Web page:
Read Editorial with D2G – Ep 492

Back to school

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Meanings are given in BOLD

The countrywide shutdown of schools to stem the spread of the coronavirus might be drawing to an end, as the Centre okays an in-principle reopening from October 15. The discretion ( the quality of behaving or speaking in such a way as to avoid causing offence or revealing confidential information )  to do so lies, rightly, with the states, who can decide how and at what pace ( walk at a steady speed, especially without a particular destination and as an expression of anxiety or annoyance) to reopen the classroom.

The pandemic has thrown up an impossibly hard choice for schools, children and the wider community of parents and teachers. For nearly eight months now, even the most privileged among them have been able to access only a diminished ( cause to seem less impressive or valuable )  experience of learning via digital devices.

The yawning digital divide has put a vast majority of children, especially the most vulnerable ( exposed to the possibility of being attacked or harmed, either physically or emotionally ) in terms of gender, class and caste, at the risk of being abandoned ( discontinue (a scheduled event) before completion )  by the school system.

The loss is not just in terms of learning outcomes. The functional school is, among other things, a safety net, preventing students from falling into child marriage or daily-wage labour. The hot mid-day meal served to over 120 million children a day is a defence against child malnutrition ( lack of proper nutrition, caused by not having enough to eat, not eating enough of the right things, or being unable to use the food that one does eat).

In this backdrop, it is important that state governments, local administrations and communities have the freedom to decide how best to bring back the children. Cities where coronavirus infections show no sign of abating ( reduce or remove (a nuisance) ) have to remain cautious, especially given recent research on the capacity of children to spread the virus.

In rural areas and districts where the virus had not had a free run, teachers and community leaders are best placed to shape the school experience — whether to bring back the oldest students first, and how many shifts to run. The new classroom that will welcome students back will be a vastly ( to a very great extent; immensely ) different one.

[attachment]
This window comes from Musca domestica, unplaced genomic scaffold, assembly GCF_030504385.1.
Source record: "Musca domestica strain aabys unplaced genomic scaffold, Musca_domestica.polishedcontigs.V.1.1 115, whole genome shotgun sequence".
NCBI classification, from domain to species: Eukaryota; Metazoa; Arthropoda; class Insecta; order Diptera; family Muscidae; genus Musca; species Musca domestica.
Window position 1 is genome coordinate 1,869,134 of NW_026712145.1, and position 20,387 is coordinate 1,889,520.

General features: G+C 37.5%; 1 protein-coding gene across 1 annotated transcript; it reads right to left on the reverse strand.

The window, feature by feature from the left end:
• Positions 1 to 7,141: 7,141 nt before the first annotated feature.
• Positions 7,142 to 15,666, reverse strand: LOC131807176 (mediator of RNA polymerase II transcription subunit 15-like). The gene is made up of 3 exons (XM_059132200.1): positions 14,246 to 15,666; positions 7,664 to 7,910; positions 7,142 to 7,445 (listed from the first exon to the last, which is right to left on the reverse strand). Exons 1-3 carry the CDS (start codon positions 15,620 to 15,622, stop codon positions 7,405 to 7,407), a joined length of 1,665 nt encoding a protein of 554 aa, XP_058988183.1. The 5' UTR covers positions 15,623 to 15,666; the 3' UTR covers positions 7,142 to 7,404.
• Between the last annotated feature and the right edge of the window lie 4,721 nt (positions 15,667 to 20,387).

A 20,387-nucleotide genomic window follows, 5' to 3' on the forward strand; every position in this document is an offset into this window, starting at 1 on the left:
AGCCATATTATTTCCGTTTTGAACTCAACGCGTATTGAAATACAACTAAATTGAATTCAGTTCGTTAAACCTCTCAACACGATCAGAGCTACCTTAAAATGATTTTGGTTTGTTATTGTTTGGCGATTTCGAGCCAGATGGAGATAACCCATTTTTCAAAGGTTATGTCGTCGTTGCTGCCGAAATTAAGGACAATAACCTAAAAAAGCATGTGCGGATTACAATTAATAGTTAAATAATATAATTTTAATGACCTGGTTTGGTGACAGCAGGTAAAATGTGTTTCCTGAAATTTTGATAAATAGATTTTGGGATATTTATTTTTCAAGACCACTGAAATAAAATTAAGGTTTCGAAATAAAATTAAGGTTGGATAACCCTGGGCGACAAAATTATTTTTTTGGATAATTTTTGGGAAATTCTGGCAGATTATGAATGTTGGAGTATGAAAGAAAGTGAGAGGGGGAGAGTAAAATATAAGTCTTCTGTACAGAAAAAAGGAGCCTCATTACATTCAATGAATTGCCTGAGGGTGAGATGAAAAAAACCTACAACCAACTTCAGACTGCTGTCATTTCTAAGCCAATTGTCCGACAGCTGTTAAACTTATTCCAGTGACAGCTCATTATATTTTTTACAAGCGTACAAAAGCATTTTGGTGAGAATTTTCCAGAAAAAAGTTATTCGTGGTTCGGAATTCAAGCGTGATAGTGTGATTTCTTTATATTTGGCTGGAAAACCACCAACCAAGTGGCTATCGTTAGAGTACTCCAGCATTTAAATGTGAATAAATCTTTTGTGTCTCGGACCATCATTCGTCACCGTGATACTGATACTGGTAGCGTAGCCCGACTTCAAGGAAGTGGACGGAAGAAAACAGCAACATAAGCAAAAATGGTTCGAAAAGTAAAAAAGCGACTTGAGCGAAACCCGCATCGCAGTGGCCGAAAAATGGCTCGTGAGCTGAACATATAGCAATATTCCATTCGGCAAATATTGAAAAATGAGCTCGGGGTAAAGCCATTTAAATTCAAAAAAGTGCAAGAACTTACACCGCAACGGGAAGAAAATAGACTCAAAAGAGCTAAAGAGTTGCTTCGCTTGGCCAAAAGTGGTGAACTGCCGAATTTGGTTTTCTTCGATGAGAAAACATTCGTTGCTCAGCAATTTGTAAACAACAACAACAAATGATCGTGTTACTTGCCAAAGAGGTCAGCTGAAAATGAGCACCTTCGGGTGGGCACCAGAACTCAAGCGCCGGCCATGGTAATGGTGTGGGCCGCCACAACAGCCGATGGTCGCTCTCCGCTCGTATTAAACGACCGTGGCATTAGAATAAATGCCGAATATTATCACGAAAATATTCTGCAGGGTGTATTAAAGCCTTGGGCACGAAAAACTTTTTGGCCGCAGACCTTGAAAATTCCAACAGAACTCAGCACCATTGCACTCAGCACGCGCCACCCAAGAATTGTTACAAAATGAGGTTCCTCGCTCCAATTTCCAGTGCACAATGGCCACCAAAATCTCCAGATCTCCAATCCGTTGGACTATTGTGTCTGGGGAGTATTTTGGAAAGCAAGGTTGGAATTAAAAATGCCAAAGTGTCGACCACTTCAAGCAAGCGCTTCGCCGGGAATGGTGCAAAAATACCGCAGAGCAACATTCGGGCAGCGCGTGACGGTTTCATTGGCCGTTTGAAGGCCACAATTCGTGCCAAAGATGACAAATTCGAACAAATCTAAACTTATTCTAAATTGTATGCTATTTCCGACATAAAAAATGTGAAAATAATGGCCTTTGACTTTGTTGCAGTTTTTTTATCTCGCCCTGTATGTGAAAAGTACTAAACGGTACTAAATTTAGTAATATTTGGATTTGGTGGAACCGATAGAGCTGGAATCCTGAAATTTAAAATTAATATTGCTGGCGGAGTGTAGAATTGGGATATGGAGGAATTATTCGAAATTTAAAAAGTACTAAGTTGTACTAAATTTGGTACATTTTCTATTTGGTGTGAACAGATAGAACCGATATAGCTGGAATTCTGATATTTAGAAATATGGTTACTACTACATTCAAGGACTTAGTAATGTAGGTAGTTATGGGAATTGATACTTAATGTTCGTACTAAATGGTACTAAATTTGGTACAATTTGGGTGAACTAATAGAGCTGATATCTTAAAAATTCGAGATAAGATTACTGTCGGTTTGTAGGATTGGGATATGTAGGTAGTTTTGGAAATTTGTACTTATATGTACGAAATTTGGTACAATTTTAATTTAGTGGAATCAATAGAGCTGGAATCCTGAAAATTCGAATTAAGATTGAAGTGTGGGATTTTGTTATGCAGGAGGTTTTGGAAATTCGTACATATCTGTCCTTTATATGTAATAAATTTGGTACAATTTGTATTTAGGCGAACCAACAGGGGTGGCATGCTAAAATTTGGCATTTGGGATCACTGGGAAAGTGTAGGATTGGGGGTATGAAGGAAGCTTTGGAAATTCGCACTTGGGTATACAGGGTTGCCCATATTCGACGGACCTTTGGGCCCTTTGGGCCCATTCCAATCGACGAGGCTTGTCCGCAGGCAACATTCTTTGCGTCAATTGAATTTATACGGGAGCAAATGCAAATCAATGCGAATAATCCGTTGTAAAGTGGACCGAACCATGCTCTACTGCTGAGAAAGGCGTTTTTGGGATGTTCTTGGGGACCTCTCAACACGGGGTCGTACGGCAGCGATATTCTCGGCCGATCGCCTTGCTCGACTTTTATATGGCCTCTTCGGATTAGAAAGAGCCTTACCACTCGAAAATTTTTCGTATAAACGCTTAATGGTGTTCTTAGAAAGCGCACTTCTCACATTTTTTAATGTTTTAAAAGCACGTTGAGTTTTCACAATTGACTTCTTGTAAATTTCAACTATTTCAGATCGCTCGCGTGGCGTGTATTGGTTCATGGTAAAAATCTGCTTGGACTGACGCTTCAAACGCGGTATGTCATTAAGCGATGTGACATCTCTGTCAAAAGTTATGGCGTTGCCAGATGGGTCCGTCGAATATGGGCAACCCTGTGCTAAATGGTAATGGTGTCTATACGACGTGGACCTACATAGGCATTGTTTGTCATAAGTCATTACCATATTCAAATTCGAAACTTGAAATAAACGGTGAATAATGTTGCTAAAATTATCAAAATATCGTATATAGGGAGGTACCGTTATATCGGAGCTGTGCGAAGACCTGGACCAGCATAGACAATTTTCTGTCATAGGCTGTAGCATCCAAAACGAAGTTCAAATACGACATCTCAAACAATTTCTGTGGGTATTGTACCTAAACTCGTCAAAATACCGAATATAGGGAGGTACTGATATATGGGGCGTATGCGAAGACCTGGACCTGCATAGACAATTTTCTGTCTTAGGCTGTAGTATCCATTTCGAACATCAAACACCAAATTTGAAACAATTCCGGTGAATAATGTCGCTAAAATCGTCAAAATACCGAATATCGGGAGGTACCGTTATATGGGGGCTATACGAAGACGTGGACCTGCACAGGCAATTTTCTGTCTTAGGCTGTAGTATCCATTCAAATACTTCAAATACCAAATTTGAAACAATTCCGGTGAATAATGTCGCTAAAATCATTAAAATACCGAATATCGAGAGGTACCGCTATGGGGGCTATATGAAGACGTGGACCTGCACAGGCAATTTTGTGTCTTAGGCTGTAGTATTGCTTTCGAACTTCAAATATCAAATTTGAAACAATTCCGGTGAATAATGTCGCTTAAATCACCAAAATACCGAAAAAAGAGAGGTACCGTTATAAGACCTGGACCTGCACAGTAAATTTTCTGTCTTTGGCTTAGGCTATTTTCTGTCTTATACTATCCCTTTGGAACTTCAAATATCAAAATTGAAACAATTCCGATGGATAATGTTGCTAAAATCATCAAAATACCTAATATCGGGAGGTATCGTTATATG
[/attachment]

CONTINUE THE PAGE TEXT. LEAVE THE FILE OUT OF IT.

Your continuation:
It will be a quieter ( making little or no noise ) place, with fewer students, and a regime ( a government, especially an authoritarian one )  of social distancing, handwashing and hygiene reinforced through floor drawings and posters. From lunch breaks to the day’s schedule, the school will have to re-imagine ways to create a sense of solidarity ( mutual support within a group), while ensuring distance and safety.

The protocols on how to respond in case of an infection and how to transport children safely must be in place before schools can reopen.The Centre has done well to advise against the rigours ( the quality of being extremely thorough and careful) of testing, exams and appraisal from the word go, given the long disruption ( disturbance or problems which interrupt an event, activity, or process)  in learning.

Teacher initiatives during the lockdown have also proved that a crisis ( a time of intense difficulty or danger) can be used to bypass the rote-learning-exam regime and help children express themselves through writing, plays and games that connect lessons to their life experiences.

Just as a decentralised ( transfer (authority) from central to local government ) approach will work best in opening up the classroom during a pandemic, the schools must ensure that the process to catch up on lessons and syllabi is stress-free but attuned ( make receptive or aware)  to the needs of the individual child.


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